Chewing gum is a pain to remove out of human hair, but it can be almost impossible to get out of a dog’s coat. It can cause a big mess of tangled fur, especially with dogs that have thick, fluffy coats. With time and patience, chewing gum can come out of your dog’s hair using a few home remedies. If your dog has a wad of gum stuck to its fur, try these methods to safely remove gum:
First, Assess the Damage and Location
Before you start going in, look at how much fur is stuck in the gum, especially if your dog has long fur or hair. If it’s possible, separate the section of fur with the chewing gum to prevent more hair from getting stuck. Notice the location as well- some areas on your dog’s body are most sensitive, so any pulling or tugging will cause your dog pain.
1. Peanut Butter
The first go-to for gum removal is peanut butter, and this applies to dog coats as well! Natural creamy peanut butter is oily and will help reduce the stickiness of chewing gum. Slather peanut butter on and around the gum, using your hands or with gloves. Let the peanut butter sit for few minutes and start to work the gum out. For bigger chunks of gum, you may have to add more peanut butter and let it sit again.
2. Petroleum Jelly or Vegetable Oil
If you don’t have any peanut butter on hand or it’s not working, use some petroleum jelly or vegetable oil instead. The oil will work the same as peanut butter, but it might not wash out as easily. Make sure to leave on the jelly or oil for a few minutes.
3. Ice Cubes
The next method to try is using ice cubes on the gum, which will lessen the elasticity of it and make it easier to remove. Put the ice in a bag or towel and keep it away from your dog’s skin. Hold it on the gum for a few minutes before attempting to remove it.
4. Cut it Out if All Else Fails
If every attempt to remove the gum fails, you might have to cut it out. Though it’s not an ideal solution, especially for dogs with long coats, sometimes cutting the coat is the least painful way to remove the gum. Cut as close to the gum as possible, trying to save as much hair as possible. It may look noticeable at first, but it might be your only option if the other methods don’t work.
Lastly, Bathe your Dog’s Coat Once the Gum is Out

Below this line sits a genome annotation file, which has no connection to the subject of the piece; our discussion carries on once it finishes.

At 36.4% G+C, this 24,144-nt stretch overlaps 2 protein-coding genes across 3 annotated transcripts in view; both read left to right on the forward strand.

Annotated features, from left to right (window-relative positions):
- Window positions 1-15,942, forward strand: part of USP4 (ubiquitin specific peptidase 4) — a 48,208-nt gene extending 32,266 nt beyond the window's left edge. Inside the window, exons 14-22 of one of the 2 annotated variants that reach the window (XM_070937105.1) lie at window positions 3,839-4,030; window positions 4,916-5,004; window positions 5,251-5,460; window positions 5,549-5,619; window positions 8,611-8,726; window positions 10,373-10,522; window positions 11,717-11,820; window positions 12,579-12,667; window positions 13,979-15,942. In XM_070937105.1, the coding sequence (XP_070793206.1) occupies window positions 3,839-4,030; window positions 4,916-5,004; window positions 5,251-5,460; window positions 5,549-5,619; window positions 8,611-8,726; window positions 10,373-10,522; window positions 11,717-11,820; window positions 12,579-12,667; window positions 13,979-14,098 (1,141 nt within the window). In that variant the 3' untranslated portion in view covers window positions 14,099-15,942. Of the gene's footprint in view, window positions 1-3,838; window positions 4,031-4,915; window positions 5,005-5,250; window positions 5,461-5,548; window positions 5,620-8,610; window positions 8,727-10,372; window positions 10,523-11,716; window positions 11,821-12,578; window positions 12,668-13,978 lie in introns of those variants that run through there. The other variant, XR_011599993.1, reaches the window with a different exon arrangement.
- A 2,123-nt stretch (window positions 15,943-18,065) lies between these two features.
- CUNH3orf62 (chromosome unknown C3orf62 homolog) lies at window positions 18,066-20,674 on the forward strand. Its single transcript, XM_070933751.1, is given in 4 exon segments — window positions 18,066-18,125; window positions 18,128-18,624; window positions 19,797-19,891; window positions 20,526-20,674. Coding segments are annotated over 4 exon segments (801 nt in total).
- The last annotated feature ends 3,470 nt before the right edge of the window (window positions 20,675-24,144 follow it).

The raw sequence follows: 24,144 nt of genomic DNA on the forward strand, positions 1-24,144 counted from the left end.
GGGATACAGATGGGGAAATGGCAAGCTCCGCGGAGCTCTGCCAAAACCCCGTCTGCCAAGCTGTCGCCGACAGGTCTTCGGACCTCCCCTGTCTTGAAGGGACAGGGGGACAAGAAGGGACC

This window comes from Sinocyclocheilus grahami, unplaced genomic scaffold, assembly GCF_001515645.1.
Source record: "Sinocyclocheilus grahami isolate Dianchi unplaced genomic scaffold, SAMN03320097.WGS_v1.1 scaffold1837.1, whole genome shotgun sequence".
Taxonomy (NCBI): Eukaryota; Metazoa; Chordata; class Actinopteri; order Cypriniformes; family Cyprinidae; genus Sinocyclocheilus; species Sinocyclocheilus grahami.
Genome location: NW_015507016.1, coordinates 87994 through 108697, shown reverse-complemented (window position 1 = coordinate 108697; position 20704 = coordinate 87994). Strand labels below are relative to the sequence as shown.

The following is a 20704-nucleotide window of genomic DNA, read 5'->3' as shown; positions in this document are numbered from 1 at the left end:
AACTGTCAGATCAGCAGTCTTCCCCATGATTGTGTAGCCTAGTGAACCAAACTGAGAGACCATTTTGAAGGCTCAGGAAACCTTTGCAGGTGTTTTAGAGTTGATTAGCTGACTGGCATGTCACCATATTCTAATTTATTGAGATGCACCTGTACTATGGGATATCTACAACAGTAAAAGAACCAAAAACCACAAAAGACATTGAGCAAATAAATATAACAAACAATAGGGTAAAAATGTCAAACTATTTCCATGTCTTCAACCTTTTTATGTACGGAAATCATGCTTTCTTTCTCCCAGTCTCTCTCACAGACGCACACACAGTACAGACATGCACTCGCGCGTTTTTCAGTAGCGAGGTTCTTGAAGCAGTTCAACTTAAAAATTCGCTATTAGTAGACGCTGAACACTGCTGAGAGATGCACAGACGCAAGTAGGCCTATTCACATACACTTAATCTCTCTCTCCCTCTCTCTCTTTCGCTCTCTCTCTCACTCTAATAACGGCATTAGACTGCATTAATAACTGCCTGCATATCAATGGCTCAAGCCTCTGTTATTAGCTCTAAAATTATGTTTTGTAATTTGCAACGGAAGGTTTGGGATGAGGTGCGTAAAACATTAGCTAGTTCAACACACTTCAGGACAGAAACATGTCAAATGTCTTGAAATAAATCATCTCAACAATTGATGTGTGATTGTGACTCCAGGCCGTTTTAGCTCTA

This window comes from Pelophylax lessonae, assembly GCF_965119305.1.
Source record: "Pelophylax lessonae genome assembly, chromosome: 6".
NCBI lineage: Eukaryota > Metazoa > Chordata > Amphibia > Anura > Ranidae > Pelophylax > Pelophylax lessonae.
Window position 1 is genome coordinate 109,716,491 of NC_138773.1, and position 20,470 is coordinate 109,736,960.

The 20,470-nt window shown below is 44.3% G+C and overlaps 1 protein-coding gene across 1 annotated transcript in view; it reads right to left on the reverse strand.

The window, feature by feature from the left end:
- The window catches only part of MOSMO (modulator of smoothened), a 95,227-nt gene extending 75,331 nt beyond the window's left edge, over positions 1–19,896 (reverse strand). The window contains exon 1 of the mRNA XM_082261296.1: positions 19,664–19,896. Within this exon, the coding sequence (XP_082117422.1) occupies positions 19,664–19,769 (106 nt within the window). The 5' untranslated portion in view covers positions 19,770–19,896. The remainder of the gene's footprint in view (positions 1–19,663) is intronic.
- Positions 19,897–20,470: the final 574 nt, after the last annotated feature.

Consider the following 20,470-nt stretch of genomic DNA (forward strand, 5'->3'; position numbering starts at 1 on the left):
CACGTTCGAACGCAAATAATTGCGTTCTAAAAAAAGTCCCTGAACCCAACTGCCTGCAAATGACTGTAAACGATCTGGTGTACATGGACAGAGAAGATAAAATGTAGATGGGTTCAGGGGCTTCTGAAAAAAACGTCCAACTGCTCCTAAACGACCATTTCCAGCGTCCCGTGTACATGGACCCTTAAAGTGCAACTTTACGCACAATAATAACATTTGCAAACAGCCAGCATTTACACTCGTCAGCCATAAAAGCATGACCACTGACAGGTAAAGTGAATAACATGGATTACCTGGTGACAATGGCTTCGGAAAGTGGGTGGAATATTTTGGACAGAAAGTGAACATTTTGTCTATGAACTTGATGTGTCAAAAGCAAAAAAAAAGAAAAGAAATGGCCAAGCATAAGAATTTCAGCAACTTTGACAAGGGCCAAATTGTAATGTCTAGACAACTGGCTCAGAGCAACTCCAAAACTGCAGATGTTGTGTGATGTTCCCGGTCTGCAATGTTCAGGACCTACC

Once you’ve removed at least 95% of the gum, give your dog a bath and rinse out the peanut butter, oil, and anything else you used. Rinse your dog thoroughly and dry your dog off, then check to see if you missed any gum. Brush out your dog’s coat carefully and gently, especially around the site where the gum was stuck to.
Don’t Try to Brush it Out!
You might be tempted to try and brush out the gum, but that will make it spread and stick! Don’t waste a brush or comb and try our suggested methods instead.
Don’t Bathe Your Dog with Chewing Gum!
Dog shampoo won’t help dissolve or remove the hair, while the warm water may make it spread. You need to dissolve or unstick the gum with something oily- skip the bath for this one.
Don’t Pull Hard on the Gum or Fur
Be careful when trying to remove the gum and not pull too hard, causing pain and discomfort to your dog’s follicles and skin. It can be frustrating to remove and may take a decent chunk of your time but pulling or yanking will not help.
A Warning About Gum
Chewing gum is not just a coat problem; it can also make your dog very sick. A lot of brands of chewing gum have xylitol, which can cause severe illness if your dog is on the small side. Large dogs will experience moderate discomfort, depending on how much your dog ate. It can also cause a blockage in the intestines if it’s a lot of gum, which can be fatal if not treated promptly. The best thing is to avoid having gum near your dog to prevent coat and digestive problems.
Featured Image Credit: Tabeajaichhalt, Pixabay